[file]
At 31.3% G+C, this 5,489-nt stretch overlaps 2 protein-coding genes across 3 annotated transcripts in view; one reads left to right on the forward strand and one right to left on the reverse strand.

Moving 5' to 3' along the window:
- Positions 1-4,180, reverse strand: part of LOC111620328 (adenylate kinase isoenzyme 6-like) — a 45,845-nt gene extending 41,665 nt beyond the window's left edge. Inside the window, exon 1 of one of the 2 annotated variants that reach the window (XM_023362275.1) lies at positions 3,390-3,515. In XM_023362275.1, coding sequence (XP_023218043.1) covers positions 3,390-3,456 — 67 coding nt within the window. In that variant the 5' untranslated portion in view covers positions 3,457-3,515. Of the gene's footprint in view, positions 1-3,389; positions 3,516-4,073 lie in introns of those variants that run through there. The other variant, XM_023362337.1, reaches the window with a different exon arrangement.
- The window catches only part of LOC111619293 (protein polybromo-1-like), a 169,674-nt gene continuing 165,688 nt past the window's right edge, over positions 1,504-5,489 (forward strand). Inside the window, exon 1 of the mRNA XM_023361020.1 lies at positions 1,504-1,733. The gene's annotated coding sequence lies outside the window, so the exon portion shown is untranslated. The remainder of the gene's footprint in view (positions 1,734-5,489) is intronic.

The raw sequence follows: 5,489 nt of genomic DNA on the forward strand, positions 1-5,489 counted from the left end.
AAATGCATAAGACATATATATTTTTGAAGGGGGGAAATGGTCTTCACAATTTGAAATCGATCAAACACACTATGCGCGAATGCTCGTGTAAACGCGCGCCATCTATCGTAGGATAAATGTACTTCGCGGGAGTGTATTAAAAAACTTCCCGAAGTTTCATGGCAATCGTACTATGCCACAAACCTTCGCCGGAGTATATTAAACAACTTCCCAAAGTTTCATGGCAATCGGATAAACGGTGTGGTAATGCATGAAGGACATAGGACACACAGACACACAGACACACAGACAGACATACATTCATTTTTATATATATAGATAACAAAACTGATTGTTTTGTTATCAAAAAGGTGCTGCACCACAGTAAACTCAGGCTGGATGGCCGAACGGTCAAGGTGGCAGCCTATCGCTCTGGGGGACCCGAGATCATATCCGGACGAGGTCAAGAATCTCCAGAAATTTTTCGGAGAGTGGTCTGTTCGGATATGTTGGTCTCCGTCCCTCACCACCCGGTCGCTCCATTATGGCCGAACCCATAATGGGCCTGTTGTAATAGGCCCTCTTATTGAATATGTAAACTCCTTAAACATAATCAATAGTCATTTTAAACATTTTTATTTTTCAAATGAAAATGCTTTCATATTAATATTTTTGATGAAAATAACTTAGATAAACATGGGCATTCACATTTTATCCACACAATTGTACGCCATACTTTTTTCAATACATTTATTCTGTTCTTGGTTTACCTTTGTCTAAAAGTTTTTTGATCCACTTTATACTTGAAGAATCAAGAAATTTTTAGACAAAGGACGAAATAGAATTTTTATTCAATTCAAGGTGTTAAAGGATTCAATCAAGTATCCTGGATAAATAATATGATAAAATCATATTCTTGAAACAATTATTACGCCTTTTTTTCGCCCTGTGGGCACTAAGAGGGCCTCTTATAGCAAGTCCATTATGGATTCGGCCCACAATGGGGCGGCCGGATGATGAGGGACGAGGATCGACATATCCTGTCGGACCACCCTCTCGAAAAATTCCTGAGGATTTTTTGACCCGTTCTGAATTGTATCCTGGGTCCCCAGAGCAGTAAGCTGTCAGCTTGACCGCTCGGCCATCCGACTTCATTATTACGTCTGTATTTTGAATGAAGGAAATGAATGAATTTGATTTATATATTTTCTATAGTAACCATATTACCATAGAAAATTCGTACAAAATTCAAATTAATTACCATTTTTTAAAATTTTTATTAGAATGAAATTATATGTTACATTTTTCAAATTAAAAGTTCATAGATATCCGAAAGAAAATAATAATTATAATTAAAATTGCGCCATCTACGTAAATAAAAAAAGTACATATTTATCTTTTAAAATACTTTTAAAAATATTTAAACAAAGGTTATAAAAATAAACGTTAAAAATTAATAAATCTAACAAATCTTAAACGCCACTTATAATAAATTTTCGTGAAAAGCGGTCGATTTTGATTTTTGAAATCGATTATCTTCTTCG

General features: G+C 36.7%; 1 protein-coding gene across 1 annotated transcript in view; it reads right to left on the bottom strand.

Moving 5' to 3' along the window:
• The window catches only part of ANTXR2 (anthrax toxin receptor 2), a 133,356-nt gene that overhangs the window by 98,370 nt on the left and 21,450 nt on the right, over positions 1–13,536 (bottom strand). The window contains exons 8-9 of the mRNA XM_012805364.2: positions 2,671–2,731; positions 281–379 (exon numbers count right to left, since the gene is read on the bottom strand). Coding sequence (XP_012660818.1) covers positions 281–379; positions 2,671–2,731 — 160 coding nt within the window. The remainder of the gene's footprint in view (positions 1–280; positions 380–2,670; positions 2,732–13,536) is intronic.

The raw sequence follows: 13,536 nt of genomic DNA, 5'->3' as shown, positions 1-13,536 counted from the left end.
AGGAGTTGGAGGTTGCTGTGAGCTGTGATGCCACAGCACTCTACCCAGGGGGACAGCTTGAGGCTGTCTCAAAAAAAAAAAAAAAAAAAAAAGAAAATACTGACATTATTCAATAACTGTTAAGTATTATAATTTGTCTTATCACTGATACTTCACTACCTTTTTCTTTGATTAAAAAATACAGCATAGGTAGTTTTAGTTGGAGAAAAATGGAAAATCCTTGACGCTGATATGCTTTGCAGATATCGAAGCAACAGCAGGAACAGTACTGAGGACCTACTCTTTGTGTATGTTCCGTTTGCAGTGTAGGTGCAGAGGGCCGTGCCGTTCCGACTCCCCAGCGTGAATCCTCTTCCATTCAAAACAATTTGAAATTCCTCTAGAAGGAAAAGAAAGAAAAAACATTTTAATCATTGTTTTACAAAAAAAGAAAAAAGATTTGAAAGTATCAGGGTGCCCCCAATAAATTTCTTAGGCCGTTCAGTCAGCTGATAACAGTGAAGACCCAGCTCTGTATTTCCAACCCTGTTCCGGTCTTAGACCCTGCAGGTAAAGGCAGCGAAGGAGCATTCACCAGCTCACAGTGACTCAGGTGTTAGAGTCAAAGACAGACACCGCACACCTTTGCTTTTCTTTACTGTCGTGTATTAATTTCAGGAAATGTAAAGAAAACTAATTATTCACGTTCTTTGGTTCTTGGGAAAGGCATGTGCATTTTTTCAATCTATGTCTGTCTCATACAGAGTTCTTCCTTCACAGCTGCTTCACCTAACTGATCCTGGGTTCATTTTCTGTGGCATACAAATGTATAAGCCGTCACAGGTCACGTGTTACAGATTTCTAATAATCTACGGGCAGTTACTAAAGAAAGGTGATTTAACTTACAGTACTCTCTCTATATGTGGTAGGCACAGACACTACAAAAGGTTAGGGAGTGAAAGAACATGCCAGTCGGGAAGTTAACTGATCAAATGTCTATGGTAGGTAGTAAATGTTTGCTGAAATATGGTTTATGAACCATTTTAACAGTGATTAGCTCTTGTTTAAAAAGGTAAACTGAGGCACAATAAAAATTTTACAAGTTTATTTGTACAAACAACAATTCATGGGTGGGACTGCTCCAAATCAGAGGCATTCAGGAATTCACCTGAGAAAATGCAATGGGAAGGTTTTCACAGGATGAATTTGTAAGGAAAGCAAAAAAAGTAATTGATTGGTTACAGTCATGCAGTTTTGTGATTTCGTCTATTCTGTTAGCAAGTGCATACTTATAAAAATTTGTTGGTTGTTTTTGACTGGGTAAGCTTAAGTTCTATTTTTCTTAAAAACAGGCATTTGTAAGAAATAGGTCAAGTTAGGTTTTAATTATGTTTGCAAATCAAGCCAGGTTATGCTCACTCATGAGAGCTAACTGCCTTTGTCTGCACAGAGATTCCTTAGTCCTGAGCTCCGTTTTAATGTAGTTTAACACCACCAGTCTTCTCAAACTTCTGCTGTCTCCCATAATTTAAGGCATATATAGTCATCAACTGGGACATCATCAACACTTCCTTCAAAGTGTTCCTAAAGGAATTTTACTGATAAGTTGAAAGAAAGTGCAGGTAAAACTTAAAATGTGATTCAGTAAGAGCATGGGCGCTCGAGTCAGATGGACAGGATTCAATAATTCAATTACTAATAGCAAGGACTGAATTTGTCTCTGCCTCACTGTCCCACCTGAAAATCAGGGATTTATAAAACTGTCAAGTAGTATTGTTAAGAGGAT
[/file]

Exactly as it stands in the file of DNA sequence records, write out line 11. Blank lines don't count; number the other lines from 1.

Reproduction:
AGGAGTTGGAGGTTGCTGTGAGCTGTGATGCCACAGCACTCTACCCAGGGGGACAGCTTGAGGCTGTCTCAAAAAAAAAAAAAAAAAAAAAAGAAAATACTGACATTATTCAATAACTGTTAAGTATTATAATTTGTCTTATCACTGATACTTCACTACCTTTTTCTTTGATTAAAAAATACAGCATAGGTAGTTTTAGTTGGAGAAAAATGGAAAATCCTTGACGCTGATATGCTTTGCAGATATCGAAGCAACAGCAGGAACAGTACTGAGGACCTACTCTTTGTGTATGTTCCGTTTGCAGTGTAGGTGCAGAGGGCCGTGCCGTTCCGACTCCCCAGCGTGAATCCTCTTCCATTCAAAACAATTTGAAATTCCTCTAGAAGGAAAAGAAAGAAAAAACATTTTAATCATTGTTTTACAAAAAAAGAAAAAAGATTTGAAAGTATCAGGGTGCCCCCAATAAATTTCTTAGGCCGTTCAGTCAGCTGATAACAGTGAAGACCCAGCTCTGTATTTCCAACCCTGTTCCGGTCTTAGACCCTGCAGGTAAAGGCAGCGAAGGAGCATTCACCAGCTCACAGTGACTCAGGTGTTAGAGTCAAAGACAGACACCGCACACCTTTGCTTTTCTTTACTGTCGTGTATTAATTTCAGGAAATGTAAAGAAAACTAATTATTCACGTTCTTTGGTTCTTGGGAAAGGCATGTGCATTTTTTCAATCTATGTCTGTCTCATACAGAGTTCTTCCTTCACAGCTGCTTCACCTAACTGATCCTGGGTTCATTTTCTGTGGCATACAAATGTATAAGCCGTCACAGGTCACGTGTTACAGATTTCTAATAATCTACGGGCAGTTACTAAAGAAAGGTGATTTAACTTACAGTACTCTCTCTATATGTGGTAGGCACAGACACTACAAAAGGTTAGGGAGTGAAAGAACATGCCAGTCGGGAAGTTAACTGATCAAATGTCTATGGTAGGTAGTAAATGTTTGCTGAAATATGGTTTATGAACCATTTTAACAGTGATTAGCTCTTGTTTAAAAAGGTAAACTGAGGCACAATAAAAATTTTACAAGTTTATTTGTACAAACAACAATTCATGGGTGGGACTGCTCCAAATCAGAGGCATTCAGGAATTCACCTGAGAAAATGCAATGGGAAGGTTTTCACAGGATGAATTTGTAAGGAAAGCAAAAAAAGTAATTGATTGGTTACAGTCATGCAGTTTTGTGATTTCGTCTATTCTGTTAGCAAGTGCATACTTATAAAAATTTGTTGGTTGTTTTTGACTGGGTAAGCTTAAGTTCTATTTTTCTTAAAAACAGGCATTTGTAAGAAATAGGTCAAGTTAGGTTTTAATTATGTTTGCAAATCAAGCCAGGTTATGCTCACTCATGAGAGCTAACTGCCTTTGTCTGCACAGAGATTCCTTAGTCCTGAGCTCCGTTTTAATGTAGTTTAACACCACCAGTCTTCTCAAACTTCTGCTGTCTCCCATAATTTAAGGCATATATAGTCATCAACTGGGACATCATCAACACTTCCTTCAAAGTGTTCCTAAAGGAATTTTACTGATAAGTTGAAAGAAAGTGCAGGTAAAACTTAAAATGTGATTCAGTAAGAGCATGGGCGCTCGAGTCAGATGGACAGGATTCAATAATTCAATTACTAATAGCAAGGACTGAATTTGTCTCTGCCTCACTGTCCCACCTGAAAATCAGGGATTTATAAAACTGTCAAGTAGTATTGTTAAGAGGAT